3. growth issue

            Yes, and what the council decides on originates from these commissions which many times are full of zealots with agendas.

          4. Michelle Millet

            Council is under no obligation to approve any recommendation that come from these “zealots with agendas”.

            Sounds like your frustration is misplaced. I’m sure your council members would love to get an email from you expressing your concerns.

          5. David Greenwald

            Last summer, Steve Pinkerton told me about this for the first time. He saw it as a way to save the city a lot of money. The initiative came entirely from him, not from NRC.

  5. Frankly

    I don’t have a problem with a POU in concept. I am a bit worried about it becoming the sled for a snow-ride to a more expensive green agenda, but not enough to dismiss the idea.

    My bigger problem is that I think we are knocking on the door of information and initiative overload.

    First, I don’t think staff has the capacity to deal with this and tax measures and economic development and cost cutting, outsourcing, labor contract negotiations… etc.

    I see that the catalyst for action is budget-related.

    But I think voters tend to revolt and vote no when they feel like they are being pushed too many ways. We have certainly seen this with some of the state initiatives.

    If a POU is not part of the solution to our economic crisis, then I propose we drop it for now and pick it up again after we solve the crisis.

    1. Michelle Millet

      Not taking advantage of the economic benefits of this move seems fiscally irresponsible to me.

      If not just for the 20% savings for the PPP money. Why should we keep paying PG&E 4.3 million dollars a year so that they can spending it in other communities, when we could use it to directly benefit us.

      As far staff being able to deal, we are not inventing the wheel here, we have plenty of examples of other similar size city’s successfully running POU’s.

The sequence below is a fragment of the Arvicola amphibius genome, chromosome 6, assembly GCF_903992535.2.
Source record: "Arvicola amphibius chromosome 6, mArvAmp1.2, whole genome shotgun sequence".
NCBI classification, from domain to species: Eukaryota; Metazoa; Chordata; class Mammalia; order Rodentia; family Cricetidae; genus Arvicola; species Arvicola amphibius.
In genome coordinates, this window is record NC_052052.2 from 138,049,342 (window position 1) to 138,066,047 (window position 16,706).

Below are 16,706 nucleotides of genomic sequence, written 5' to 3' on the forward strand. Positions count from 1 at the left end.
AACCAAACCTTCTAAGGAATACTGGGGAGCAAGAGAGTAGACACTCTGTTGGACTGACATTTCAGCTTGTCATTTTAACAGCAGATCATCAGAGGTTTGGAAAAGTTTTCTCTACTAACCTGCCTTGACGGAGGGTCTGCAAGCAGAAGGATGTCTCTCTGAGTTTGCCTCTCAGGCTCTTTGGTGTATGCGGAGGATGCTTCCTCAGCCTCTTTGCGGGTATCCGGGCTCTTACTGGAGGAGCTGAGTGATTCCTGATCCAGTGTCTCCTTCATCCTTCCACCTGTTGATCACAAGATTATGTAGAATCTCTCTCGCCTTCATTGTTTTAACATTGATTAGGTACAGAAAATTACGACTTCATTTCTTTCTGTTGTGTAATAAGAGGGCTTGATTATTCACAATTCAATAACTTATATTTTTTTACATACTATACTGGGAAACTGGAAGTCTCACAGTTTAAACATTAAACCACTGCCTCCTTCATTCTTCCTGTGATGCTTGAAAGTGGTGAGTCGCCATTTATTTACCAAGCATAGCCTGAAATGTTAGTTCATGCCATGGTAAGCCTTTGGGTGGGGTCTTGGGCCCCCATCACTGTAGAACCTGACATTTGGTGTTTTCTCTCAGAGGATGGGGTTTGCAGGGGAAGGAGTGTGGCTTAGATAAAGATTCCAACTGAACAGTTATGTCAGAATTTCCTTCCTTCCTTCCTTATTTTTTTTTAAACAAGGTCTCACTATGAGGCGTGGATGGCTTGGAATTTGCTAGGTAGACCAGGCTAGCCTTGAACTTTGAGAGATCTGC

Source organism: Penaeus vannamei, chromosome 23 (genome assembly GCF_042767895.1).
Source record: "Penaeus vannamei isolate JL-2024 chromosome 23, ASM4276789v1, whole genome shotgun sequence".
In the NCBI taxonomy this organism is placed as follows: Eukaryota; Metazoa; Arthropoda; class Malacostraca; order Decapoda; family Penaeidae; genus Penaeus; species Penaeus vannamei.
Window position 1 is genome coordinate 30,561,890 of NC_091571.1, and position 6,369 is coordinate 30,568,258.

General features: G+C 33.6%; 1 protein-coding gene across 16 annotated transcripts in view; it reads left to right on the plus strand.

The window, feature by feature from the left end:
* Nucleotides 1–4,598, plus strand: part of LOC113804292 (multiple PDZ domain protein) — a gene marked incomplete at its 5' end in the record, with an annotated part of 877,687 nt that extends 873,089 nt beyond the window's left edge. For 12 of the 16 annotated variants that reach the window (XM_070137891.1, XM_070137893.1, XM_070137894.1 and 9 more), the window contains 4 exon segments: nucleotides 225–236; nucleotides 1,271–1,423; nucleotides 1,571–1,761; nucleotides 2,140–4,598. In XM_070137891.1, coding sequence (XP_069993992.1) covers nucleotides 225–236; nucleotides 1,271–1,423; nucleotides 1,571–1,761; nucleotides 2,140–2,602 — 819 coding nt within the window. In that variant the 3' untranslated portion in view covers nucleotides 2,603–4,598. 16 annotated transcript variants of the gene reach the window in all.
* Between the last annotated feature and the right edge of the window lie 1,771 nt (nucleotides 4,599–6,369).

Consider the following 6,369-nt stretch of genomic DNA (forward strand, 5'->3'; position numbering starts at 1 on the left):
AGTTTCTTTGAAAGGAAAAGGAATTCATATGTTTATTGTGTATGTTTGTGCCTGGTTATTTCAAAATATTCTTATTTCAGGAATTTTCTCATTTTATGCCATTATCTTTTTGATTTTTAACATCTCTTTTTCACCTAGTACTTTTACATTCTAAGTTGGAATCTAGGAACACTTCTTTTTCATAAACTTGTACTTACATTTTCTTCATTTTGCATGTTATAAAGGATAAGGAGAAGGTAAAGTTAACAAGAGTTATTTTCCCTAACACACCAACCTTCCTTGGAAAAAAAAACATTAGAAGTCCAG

1. Rich Rifkin

        If not just for the 20% savings for the PPP money.

        What percent chance do you believe that 20% savings is? In other words, are you presuming there is a 100% chance that Davis will save 20%? Or do you think there is a 75% chance it will happen? Or maybe a 10% chance of it happening? And what percent chance do you believe there is that instead of a 20% savings, it turns out to be a 20% increase in costs?

        It seems to me naive to not be a bit skeptical of the promised savings without knowing a lot more how they will be achieved. For example, we have no idea what the cost of gas and oil will be in 10 years. If Davis puts all of its eggs in the solar and wind baskets and the Monterey Shale is developed, we may be paying 100% more than we would without the POU.

        I am not saying I am against a POU. I just think it unwise to be so sure about future savings at this point.

        1. Rich Rifkin

          I should add that I was strongly for the merger with SMUD, in large part because I knew what SMUD’s electricity rates had been compared with PG&E’s over the long haul, and I knew that SMUD’s cost structure was. Both gave us great advantages to joining SMUD. The Davis POU is a lot more unknowable in advance.

        2. Michelle Millet

          As I understand it, a POU would allow the city to determine it’s own energy mix, so if gas or oil is cheaper in 10 years then we can use that.

          I see no reason why would have to put all our eggs in one basket.

          Of coarse the 4.3 million a year we are paying PG&E right now could be used to develop green energy here, in case that option ends up being the cheaper one in the future.

          Seems like a win win.

        3. growth issue

          Rich, exactly my point. Here’s some excerpts from the staff report to the NRC on 11/18/2013.

          Driving factor: